It is a common misconception that weight loss surgery is the easy way out. However, this is not true at all! Weight loss surgery requires making many changes and change is not easy. In addition to mental changes, the diet changes necessary are usually the most challenging for most patients.
I have previously written about the preoperative liquid diet and today, I want to discuss the post-operative diet. For the same reason a liquid diet must be followed prior to surgery, a liquid/soft food diet must be followed after surgery.
When the surgeon performs the surgery, they cut part of the stomach (depending on the type of procedure) then staple it back together. In order for the stomach to fully heal, the patient must be very careful with the types and consistencies of food they are consuming. Again, it is critical that the patient adhere to the physician and dietitian regulations in order to prevent serious medical problems following surgery.
Weeks 0 – 2 Post Op:
For the first two full weeks (14 days) after surgery, the patient must follow a strict liquid diet. Our patients are allowed to consume protein shakes/meal replacement drinks, however we recommend that they work up to consuming 3 shakes each day. For example, 1 day post surgery, they will consume 1 ounce per hour; day 2, 2 ounces per hour; day 3, 3 ounces per hour; and so on.
Our patients are only allowed to drink bariatric approved protein shakes. You can contact our office for a full list of beverages and shakes we suggest for our patients in order to optimize weight loss and minimize post-op complications.
Along with protein shakes, patients are allowed to consume sugar free beverages, but again, NO carbonated beverages! We recommend that our patients work up to 8 cups (64 ounces) in a day.
Week 2 – 6 Post Op:
For most patients, the stomach will heal in about 5 to 6 weeks. In order to optimize the healing process, patient’s must follow a soft foods diet immediately after the liquid diet mentioned above.
The soft foods diet will consist of the liquids mentioned above plus soft protein choices like eggs, low carb yogurt, chicken and/or tuna salad, cheese, and legumes plus soft non-starchy veggies. Again, it is important to adhere to only consuming soft foods so as not to create too much impact on the stomach as it heals.
The issue we are most concerned about after surgery is dehydration. Dehydration is the number one cause of nausea. Therefore, we recommend that patients take sips all day long of sugar-free beverages to maintain hydration. The good news after surgery is that patients are usually not hungry.
During this period after surgery, you will be under close physician and dietitian supervision.
Week 6+ Post Op:
In order to continue losing weight and limit your chances of regain, a healthy diet must be followed for life. Below are some tips for successfully maintaining weight loss.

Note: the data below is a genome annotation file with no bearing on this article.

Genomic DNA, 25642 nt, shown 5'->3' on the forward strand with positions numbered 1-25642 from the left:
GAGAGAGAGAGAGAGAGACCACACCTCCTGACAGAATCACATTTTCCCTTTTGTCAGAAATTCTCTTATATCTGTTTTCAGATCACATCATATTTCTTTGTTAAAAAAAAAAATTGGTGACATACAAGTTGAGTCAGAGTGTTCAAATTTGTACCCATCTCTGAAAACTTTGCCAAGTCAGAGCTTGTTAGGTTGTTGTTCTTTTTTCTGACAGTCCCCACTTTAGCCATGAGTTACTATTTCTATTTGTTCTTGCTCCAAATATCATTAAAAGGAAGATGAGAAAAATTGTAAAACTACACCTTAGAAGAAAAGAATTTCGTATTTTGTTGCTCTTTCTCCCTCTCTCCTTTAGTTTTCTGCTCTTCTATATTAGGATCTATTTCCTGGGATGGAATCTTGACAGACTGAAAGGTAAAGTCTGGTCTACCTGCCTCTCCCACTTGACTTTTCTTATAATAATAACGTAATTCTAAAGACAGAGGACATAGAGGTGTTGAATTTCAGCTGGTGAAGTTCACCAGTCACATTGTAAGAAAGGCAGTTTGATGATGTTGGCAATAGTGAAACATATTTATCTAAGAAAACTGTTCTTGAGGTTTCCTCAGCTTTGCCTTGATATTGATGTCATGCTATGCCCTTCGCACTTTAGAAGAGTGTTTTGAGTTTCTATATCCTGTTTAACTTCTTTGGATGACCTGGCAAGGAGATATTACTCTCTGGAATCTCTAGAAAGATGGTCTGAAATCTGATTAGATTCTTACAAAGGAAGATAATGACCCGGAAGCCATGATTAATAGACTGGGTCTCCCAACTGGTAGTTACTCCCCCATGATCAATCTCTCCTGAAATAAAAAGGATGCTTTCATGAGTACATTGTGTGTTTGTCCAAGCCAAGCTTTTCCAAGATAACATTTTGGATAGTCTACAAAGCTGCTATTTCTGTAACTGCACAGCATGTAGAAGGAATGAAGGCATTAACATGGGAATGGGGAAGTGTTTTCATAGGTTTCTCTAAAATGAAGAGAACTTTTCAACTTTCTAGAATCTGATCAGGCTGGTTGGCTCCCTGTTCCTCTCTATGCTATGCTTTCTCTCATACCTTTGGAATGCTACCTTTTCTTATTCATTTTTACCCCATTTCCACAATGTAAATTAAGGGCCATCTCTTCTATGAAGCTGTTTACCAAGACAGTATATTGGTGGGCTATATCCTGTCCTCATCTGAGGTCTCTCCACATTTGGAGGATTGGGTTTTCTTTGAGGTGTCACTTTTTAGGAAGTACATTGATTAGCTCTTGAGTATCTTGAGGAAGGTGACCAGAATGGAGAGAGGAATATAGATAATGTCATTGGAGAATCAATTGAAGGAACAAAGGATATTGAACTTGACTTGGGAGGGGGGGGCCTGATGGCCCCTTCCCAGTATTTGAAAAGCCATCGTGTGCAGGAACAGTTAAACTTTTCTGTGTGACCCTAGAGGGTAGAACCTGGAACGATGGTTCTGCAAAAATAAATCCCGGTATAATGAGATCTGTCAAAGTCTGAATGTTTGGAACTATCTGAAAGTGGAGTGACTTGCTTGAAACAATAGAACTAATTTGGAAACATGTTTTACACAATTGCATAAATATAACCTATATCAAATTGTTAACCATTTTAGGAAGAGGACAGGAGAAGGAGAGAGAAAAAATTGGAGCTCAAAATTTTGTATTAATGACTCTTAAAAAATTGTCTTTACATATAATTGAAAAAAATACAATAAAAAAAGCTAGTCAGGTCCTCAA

1. Eat protein! We have previously talked about the benefits of protein and why it is important for weight loss success. Dense protein foods such as meat, poultry, seafood, eggs, and cheese fill up or plug the new stomach or pouch and physically keep you full longer.
2. Limit consumption of liquids when eating. Drinking liquids while eating pushes the food through the pouch, allowing more excess food to be consumed. On a similar note, “slider” foods, such as grits, oatmeal, mashed potatoes, crackers, etc. move through the pouch rapidly as well, leaving you still feeling hungry.
3. Liquid calories. This is not the first time we have talked about liquid calories as an easy way to pack on the weight. Drinking any drink made with real sugar is sabotage to your weight loss efforts. We recommend water or any sugar free drink mix that contains less than 10 calories per serving. We don't recommend carbonation since it can lead to gas and discomfort.
4. Fruit and Vegetables. Vegetables a great source of vitamins and nutrients with few calories, but be sure you choose your veggies wisely. In order to promote weight loss, you should limit the intake of starchy vegetables (potatoes, corn, beans, etc.) and instead consume your greens (broccoli, asparagus, kale, cabbage, etc.). Although fruit contains some vitamins and nutrients, it is very high in sugar and if eaten too frequently can lead to weight gain or poor weight loss. In our practice we delay the introduction of fruit in until after 6 months out from surgery for this reason.
5. Have a plan. Make a meal plan and stick to it instead of grazing. Weight loss surgery works by limiting the amount of food you can eat at one time. When you eat too frequently throughout the day, you are more likely to gain weight. When you eat a planned meal or snack, you not only know how much you are consuming, but your pouch will physically limit how much you can consume. On the contrary, be sure you are consuming enough food throughout the day as eating too few calories can actually slow down weight loss. Your dietitian will give you an information sheet for each diet stage that specifies recommended food choices and appropriate portion sizes for best weight loss.